Aug 03 2009

The Oldest Living Daguerreian

Published by at 11:41 am under Portrait sittings

A recent portrait by Eric Mertens sheds light on our oldest living practitioner, Ray Phillips, who learnt the finer points of the process from Charles Tremear, the patriarch of the twentieth-century daguerreotype in America. The latter operated a studio from 1929 till his death in 1943, in Greenfield Village, part of the Henry Ford Museum in Dearborn, Michigan. Tremear was a traveling tintypist until he found work with Ford Motor Company in 1909, and in 1929 was asked to create authentic “old-style” tintypes for visitors to Greenfield Village. Tremear made portraits of about 100,000 persons, including Thomas Edison, Joe Louis and Walt Disney. Beyond the tintypes, though, he taught himself the daguerreotype process using original equipment and manuals.

Ray Phillips had been working on the process since 1936 before he had a portrait sitting early one morning in 1941 with Charles Tremear. Ray was so inspired by the event that he went home and talked his dad into putting skylights into the garage to upgrade his facilities. Ray continued to make daguerreotypes over the next 15 years before moving his efforts and resources into phonographs.

This latest portrait sitting was facilitated by tintypist René Rondeau (a friend of Ray Phillips) and it was a day Eric will always remember, filled with daguerreian anecdotes and great conversation.

Images below show the portrait and the day at Eric’s studio.

3 responses so far

3 Responses to “The Oldest Living Daguerreian”

  1. 70's Dageron 04 Aug 2009 at 3:42 pm

    A great story that needed to be told; I want more, more detail, more photos, these stories are so very important now. With the changes in photography and the large number of persons who have no idea of the trials made by those photographers who perfected historic photo processes against the tide of popular conveience.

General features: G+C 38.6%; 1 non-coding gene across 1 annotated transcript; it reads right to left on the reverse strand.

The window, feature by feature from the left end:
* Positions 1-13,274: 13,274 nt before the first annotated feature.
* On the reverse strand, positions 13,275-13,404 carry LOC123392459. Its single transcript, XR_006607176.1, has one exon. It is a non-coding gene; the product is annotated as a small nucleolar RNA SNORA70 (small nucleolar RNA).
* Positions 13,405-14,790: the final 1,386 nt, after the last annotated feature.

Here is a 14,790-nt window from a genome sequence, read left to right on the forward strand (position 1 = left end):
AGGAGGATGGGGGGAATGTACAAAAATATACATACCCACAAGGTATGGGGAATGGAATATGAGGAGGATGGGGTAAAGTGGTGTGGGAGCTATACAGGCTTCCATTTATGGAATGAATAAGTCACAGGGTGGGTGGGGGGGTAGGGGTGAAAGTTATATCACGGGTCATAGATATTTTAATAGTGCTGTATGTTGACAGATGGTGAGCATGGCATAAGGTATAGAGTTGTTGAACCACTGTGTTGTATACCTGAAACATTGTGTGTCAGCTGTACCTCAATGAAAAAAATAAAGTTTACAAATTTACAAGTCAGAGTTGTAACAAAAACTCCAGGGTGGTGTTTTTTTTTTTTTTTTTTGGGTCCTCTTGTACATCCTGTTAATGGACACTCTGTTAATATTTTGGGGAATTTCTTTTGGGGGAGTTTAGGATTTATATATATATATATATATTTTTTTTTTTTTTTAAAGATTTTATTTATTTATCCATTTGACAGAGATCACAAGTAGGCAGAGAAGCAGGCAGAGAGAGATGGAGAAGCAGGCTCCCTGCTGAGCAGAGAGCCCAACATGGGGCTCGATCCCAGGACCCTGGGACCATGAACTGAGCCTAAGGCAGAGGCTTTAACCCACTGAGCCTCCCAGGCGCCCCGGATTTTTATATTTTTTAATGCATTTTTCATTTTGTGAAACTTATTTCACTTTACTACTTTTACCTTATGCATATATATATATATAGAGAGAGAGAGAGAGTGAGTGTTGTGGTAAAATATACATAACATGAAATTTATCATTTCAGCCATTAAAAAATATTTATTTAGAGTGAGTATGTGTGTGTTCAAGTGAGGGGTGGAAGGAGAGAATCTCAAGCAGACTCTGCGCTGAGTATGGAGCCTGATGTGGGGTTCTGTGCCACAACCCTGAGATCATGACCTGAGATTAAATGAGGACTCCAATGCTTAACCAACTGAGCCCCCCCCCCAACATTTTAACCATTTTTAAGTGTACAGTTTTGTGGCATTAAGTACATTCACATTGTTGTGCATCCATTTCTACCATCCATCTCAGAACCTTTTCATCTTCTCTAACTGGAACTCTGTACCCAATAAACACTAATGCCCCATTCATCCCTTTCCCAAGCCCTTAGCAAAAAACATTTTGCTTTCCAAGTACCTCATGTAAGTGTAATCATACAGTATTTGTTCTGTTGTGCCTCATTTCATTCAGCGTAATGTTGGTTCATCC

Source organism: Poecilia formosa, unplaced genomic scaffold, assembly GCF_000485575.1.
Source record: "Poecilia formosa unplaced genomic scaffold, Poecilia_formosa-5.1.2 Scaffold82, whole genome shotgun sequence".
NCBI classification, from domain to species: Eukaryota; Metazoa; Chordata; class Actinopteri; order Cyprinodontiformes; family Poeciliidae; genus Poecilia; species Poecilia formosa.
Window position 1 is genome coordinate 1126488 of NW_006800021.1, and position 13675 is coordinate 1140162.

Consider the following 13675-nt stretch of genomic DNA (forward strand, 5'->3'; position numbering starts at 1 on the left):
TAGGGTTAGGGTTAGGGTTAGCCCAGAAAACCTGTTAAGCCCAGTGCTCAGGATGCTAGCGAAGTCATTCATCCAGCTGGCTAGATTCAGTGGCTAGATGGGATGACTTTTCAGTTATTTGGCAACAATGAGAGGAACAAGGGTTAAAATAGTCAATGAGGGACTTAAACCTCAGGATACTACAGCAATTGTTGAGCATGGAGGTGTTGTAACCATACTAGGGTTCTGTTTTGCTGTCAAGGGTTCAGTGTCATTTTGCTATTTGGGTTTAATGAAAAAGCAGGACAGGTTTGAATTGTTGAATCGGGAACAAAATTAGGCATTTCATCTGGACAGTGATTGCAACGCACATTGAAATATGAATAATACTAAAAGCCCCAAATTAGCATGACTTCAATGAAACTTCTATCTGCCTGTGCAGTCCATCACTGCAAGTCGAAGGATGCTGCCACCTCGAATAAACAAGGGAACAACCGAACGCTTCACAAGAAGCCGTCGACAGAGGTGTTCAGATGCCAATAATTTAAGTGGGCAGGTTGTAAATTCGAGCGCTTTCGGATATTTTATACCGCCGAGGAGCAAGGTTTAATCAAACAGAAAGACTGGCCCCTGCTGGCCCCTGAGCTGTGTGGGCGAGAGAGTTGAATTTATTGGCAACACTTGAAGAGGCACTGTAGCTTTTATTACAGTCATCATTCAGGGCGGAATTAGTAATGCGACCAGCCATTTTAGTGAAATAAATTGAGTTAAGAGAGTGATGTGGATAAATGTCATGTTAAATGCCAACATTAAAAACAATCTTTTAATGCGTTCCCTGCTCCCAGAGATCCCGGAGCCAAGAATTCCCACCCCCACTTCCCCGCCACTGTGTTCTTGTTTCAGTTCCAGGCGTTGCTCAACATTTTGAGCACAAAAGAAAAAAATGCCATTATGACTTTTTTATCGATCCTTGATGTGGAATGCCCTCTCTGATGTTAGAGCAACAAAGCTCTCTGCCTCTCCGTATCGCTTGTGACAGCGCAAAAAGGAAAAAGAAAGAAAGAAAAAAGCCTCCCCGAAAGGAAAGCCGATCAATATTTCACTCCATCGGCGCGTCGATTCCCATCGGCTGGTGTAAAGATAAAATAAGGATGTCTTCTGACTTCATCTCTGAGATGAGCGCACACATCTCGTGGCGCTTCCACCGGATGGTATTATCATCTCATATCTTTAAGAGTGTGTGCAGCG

Good job, love the photographs, keep those stories comming.
    Walter Johnson

  2. Mercuryon 06 Aug 2009 at 12:25 pm

    Out of the blue, Eric! (and I’m not talking solarization.) What an honor! And as Walter said, a critical piece of history for us relative newcomers. Can we hope for a “full treatment” (as Walter said, more, more more) both here and in print?

    A sincere Thank You to yourself, Rene Rondeau and Ray Phillips for making this happen.

    Ken Nelson

  3. lchadwellon 30 Jun 2010 at 10:55 am


    I came across your website today after a friend nicely mentioned she saw the pictures. Ray Phillips is my grandfather and several of the pictures have my parents (Ray’s daughter and son-in-law) in them which was cute to me.

    My grandfather’s memory is not what is used to be but I have gotten many stories through the years about his daguerreotypes and he proudly displayed the picture you made for him on his wall at his home until he moved into a retirement community this year where it is now displayed as well. It didn’t occur to me how unique all this was until I got into my 20s now and see him places online and on tv sometimes.

    Thank you for the wonderful article and I know if my grandpa were to say something to your readers it would be to check out the collection of CA history daguerreotypes at the new Oakland Art Museum. I took him there a few weeks ago for lunch and to see them and he could only rave about them afterwards.


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